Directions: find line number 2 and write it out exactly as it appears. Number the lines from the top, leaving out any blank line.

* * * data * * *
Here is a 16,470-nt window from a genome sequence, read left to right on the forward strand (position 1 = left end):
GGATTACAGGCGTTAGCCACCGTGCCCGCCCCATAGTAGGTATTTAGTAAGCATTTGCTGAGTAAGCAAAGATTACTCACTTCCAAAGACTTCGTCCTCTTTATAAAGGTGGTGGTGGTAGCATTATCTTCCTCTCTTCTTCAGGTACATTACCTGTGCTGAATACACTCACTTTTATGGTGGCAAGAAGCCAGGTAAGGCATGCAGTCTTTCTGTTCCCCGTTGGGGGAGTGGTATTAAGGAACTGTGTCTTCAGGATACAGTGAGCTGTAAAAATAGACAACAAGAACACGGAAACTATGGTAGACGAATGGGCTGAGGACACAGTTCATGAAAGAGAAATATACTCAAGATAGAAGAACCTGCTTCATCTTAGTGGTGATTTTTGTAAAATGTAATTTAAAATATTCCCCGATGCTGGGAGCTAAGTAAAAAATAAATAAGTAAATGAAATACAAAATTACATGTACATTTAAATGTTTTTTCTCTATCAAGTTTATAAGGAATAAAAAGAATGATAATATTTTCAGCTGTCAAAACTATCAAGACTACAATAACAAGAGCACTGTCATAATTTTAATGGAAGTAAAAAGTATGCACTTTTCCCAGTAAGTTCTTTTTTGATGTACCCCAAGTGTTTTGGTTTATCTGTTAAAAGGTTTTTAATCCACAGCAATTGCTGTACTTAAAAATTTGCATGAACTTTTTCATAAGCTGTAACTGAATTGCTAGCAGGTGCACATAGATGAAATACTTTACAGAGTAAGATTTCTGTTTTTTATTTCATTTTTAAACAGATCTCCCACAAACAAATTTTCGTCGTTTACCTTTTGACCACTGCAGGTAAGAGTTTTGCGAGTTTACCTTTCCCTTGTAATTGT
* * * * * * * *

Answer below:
GGATTACAGGCGTTAGCCACCGTGCCCGCCCCATAGTAGGTATTTAGTAAGCATTTGCTGAGTAAGCAAAGATTACTCACTTCCAAAGACTTCGTCCTCTTTATAAAGGTGGTGGTGGTAGCATTATCTTCCTCTCTTCTTCAGGTACATTACCTGTGCTGAATACACTCACTTTTATGGTGGCAAGAAGCCAGGTAAGGCATGCAGTCTTTCTGTTCCCCGTTGGGGGAGTGGTATTAAGGAACTGTGTCTTCAGGATACAGTGAGCTGTAAAAATAGACAACAAGAACACGGAAACTATGGTAGACGAATGGGCTGAGGACACAGTTCATGAAAGAGAAATATACTCAAGATAGAAGAACCTGCTTCATCTTAGTGGTGATTTTTGTAAAATGTAATTTAAAATATTCCCCGATGCTGGGAGCTAAGTAAAAAATAAATAAGTAAATGAAATACAAAATTACATGTACATTTAAATGTTTTTTCTCTATCAAGTTTATAAGGAATAAAAAGAATGATAATATTTTCAGCTGTCAAAACTATCAAGACTACAATAACAAGAGCACTGTCATAATTTTAATGGAAGTAAAAAGTATGCACTTTTCCCAGTAAGTTCTTTTTTGATGTACCCCAAGTGTTTTGGTTTATCTGTTAAAAGGTTTTTAATCCACAGCAATTGCTGTACTTAAAAATTTGCATGAACTTTTTCATAAGCTGTAACTGAATTGCTAGCAGGTGCACATAGATGAAATACTTTACAGAGTAAGATTTCTGTTTTTTATTTCATTTTTAAACAGATCTCCCACAAACAAATTTTCGTCGTTTACCTTTTGACCACTGCAGGTAAGAGTTTTGCGAGTTTACCTTTCCCTTGTAATTGT